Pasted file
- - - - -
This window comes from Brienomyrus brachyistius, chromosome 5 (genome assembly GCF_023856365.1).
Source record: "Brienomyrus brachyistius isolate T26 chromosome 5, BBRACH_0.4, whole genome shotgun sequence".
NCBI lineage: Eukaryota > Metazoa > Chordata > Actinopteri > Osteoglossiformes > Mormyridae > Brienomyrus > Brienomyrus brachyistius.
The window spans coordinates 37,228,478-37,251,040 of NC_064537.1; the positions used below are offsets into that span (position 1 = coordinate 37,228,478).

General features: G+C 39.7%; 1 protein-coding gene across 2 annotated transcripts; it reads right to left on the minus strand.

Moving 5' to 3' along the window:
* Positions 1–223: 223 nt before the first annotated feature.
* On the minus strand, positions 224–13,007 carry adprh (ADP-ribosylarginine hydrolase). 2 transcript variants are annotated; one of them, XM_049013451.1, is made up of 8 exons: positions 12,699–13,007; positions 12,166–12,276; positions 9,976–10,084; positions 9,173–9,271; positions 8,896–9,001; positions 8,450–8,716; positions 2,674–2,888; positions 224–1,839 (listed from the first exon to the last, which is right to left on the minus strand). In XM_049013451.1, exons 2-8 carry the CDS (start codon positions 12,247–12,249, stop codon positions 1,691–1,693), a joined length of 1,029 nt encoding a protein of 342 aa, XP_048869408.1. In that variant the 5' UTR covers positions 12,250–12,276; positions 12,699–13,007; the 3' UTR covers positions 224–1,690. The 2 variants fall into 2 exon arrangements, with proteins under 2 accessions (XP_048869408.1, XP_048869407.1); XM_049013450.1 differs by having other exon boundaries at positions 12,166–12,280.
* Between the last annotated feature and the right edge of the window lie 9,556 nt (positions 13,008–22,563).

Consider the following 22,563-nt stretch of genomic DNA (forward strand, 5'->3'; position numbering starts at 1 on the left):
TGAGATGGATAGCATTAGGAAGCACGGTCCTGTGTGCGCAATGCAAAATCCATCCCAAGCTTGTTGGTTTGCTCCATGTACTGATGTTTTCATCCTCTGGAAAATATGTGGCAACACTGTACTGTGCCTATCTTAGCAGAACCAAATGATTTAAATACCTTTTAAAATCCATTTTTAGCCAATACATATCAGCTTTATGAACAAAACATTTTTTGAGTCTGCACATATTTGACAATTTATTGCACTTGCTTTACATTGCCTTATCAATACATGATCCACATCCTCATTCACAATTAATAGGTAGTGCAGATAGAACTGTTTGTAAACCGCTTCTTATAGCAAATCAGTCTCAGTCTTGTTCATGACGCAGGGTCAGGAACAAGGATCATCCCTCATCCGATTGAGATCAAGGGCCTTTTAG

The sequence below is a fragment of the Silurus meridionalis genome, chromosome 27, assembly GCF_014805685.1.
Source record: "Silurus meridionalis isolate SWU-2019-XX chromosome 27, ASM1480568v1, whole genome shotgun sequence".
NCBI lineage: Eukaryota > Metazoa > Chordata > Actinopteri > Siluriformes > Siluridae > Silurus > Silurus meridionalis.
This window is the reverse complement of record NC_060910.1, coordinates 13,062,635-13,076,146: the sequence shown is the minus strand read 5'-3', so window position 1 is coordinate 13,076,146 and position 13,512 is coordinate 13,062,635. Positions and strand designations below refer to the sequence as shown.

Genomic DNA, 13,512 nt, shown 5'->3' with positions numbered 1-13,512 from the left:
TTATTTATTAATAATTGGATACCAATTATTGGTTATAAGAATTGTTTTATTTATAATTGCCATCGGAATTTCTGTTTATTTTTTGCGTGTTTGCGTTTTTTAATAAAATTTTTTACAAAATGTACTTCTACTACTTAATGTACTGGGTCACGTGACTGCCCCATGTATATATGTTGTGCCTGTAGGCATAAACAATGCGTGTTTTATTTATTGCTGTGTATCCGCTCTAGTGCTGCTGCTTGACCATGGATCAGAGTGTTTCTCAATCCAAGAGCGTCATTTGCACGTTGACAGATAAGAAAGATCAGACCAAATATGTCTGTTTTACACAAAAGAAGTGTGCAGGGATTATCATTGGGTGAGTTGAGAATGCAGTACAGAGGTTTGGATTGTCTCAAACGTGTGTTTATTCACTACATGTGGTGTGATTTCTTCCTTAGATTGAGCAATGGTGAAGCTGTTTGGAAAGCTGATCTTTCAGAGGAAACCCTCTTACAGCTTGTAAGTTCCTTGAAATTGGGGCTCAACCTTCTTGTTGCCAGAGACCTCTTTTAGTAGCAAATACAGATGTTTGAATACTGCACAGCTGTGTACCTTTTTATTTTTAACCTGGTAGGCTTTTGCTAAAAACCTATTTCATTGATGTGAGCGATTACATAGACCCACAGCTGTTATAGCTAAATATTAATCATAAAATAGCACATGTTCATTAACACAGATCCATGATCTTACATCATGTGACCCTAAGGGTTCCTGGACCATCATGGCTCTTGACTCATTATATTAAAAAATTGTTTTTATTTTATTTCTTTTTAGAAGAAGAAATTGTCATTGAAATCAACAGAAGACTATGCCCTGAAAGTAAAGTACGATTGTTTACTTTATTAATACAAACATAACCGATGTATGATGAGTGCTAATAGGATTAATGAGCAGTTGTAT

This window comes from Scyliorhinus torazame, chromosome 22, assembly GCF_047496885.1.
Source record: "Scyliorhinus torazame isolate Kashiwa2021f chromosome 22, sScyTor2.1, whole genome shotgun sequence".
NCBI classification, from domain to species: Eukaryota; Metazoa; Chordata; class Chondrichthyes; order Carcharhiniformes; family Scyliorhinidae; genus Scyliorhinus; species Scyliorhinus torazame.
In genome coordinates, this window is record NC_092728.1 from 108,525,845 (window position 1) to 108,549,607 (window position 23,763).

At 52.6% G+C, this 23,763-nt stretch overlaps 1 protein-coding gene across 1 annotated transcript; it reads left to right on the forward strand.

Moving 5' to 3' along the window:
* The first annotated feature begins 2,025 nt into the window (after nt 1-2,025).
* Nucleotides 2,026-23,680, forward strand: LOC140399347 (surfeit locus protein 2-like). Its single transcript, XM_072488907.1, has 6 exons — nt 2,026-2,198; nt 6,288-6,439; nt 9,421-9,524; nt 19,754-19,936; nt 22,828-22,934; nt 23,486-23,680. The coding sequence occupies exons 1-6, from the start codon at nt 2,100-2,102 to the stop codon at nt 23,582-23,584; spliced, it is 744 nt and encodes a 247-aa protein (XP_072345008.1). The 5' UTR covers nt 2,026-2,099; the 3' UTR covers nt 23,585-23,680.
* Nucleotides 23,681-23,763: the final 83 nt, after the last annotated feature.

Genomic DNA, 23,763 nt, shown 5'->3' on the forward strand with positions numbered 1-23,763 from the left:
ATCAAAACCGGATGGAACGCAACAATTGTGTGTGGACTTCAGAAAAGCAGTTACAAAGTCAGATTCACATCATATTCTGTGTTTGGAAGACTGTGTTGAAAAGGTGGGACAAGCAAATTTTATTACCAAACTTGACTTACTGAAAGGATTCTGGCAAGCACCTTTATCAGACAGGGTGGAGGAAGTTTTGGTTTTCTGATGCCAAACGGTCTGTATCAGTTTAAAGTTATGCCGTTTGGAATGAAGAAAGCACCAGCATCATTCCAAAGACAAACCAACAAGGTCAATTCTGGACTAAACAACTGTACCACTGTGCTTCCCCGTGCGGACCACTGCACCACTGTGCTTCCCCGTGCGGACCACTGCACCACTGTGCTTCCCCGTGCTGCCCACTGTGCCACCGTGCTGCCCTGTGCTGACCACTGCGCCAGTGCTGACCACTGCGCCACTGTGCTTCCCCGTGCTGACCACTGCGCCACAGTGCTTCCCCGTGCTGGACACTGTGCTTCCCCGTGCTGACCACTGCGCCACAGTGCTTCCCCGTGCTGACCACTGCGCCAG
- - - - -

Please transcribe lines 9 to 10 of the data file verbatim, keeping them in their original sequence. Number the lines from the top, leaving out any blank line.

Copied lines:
* Between the last annotated feature and the right edge of the window lie 9,556 nt (positions 13,008–22,563).

Consider the following 22,563-nt stretch of genomic DNA (forward strand, 5'->3'; position numbering starts at 1 on the left):